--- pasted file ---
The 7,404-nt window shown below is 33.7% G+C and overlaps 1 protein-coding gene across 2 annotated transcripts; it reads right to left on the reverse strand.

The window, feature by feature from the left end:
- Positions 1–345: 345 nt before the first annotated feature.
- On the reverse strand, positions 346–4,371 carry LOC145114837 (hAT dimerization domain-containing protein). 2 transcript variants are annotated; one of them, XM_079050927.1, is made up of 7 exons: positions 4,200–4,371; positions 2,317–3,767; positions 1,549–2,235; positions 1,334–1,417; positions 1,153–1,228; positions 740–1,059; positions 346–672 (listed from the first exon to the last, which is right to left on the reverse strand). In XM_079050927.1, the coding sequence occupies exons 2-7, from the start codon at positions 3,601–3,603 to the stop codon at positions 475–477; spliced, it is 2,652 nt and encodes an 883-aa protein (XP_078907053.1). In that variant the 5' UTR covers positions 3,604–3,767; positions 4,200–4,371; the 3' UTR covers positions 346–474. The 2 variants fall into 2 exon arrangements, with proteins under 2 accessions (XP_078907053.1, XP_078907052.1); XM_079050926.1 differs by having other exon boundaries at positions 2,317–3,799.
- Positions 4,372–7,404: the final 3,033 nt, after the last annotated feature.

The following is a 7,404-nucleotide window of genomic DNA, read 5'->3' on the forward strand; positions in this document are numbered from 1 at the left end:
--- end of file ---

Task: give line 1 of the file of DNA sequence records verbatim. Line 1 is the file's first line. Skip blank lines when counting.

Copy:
The 7,404-nt window shown below is 33.7% G+C and overlaps 1 protein-coding gene across 2 annotated transcripts; it reads right to left on the reverse strand.